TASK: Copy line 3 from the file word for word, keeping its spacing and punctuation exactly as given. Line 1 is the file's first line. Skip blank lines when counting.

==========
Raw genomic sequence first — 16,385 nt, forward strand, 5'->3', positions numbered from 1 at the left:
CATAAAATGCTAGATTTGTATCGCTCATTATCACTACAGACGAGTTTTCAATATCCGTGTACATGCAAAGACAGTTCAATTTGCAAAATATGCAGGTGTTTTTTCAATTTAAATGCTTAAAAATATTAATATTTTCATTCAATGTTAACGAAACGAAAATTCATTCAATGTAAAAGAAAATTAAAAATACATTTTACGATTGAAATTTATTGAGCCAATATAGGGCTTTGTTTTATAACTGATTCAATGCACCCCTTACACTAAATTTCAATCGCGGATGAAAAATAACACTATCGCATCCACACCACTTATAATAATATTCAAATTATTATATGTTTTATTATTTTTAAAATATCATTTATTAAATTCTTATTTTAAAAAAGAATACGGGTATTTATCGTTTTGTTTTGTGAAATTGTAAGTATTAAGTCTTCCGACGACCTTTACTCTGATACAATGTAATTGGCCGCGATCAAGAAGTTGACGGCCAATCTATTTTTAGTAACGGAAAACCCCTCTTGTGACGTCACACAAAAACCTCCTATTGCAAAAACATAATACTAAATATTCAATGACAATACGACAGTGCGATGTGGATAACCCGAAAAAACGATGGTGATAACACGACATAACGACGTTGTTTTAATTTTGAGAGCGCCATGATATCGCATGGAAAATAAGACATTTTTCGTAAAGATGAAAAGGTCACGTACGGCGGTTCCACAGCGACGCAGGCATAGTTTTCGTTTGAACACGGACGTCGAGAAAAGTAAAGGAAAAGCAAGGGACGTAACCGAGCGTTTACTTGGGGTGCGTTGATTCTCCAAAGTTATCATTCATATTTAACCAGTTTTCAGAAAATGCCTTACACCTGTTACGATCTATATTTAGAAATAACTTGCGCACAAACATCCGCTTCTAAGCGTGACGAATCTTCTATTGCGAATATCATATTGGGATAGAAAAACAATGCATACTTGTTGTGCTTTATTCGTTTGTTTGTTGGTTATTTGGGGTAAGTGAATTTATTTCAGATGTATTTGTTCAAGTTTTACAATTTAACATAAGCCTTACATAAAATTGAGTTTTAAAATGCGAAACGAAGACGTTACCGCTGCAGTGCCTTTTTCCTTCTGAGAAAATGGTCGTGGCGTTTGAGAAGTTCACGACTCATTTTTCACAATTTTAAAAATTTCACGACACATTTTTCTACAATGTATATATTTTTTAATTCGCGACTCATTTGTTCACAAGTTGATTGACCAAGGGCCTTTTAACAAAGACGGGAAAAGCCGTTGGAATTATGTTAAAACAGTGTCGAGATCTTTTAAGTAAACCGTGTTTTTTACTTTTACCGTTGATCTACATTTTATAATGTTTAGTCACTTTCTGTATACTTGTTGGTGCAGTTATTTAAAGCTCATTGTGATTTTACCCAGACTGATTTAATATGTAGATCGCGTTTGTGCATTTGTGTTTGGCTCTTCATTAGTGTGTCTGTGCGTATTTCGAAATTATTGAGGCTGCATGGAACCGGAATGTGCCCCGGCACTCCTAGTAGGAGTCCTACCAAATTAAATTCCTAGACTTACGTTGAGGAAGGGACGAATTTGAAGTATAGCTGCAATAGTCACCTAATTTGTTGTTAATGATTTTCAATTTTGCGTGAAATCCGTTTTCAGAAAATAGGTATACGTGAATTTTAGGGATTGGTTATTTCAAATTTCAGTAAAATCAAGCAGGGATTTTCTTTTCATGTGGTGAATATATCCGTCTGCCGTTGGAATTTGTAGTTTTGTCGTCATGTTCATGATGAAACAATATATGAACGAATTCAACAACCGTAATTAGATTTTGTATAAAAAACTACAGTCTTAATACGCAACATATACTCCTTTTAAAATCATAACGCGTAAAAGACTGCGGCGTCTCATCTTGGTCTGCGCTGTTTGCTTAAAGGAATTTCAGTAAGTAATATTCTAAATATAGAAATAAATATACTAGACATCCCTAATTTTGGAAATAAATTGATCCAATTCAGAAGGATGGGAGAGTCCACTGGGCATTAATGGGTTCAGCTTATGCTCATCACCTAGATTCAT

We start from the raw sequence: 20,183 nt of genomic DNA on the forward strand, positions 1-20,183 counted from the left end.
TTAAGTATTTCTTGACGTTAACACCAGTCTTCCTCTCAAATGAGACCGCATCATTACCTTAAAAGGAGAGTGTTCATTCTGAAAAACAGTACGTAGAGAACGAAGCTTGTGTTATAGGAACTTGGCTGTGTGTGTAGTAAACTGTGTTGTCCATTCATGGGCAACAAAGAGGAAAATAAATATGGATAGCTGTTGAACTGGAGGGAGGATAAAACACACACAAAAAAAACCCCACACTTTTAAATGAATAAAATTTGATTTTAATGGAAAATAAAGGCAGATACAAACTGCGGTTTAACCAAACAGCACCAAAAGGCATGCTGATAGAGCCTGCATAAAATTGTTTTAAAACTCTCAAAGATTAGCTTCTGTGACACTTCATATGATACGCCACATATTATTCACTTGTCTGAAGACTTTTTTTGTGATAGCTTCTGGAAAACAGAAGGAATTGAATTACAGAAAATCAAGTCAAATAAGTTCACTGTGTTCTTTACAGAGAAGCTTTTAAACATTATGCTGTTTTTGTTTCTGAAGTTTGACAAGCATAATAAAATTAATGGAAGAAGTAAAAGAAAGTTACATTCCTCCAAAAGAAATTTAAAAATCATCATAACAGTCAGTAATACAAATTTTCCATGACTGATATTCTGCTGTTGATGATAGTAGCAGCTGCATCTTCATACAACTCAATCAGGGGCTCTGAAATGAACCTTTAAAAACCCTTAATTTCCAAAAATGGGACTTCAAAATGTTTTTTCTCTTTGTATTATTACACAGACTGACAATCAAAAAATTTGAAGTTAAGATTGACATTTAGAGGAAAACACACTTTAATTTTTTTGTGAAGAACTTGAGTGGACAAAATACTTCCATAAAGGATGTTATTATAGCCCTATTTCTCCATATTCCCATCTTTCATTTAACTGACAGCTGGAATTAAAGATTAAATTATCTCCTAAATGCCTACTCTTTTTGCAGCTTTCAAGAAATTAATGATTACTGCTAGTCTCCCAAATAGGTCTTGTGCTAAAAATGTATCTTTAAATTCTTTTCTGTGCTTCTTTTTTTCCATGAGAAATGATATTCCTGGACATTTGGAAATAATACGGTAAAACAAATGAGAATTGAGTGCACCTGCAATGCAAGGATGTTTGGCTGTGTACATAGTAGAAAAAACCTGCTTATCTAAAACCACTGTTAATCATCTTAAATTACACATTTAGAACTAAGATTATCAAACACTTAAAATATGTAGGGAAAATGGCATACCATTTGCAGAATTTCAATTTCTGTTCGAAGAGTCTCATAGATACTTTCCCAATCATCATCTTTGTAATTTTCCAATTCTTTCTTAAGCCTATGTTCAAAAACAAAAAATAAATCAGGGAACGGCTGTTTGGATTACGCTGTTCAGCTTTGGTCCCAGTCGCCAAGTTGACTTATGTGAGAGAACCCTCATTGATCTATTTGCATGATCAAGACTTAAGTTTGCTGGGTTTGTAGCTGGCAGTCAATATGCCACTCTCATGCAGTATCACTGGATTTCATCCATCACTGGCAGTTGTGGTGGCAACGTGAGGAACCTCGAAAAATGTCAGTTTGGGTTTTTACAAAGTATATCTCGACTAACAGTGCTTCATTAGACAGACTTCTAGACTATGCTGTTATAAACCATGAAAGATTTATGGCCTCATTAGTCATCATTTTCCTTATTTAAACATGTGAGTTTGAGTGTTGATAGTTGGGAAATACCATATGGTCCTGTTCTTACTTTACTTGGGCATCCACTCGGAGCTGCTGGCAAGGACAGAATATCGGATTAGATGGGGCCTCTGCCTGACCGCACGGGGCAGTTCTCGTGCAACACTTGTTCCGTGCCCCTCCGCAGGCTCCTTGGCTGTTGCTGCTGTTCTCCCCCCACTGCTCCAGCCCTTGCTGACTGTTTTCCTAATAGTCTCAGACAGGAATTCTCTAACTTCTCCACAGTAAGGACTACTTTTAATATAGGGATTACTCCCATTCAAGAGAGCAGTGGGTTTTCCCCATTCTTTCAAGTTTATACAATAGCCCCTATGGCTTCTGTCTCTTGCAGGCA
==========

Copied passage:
We start from the raw sequence: 20,183 nt of genomic DNA on the forward strand, positions 1-20,183 counted from the left end.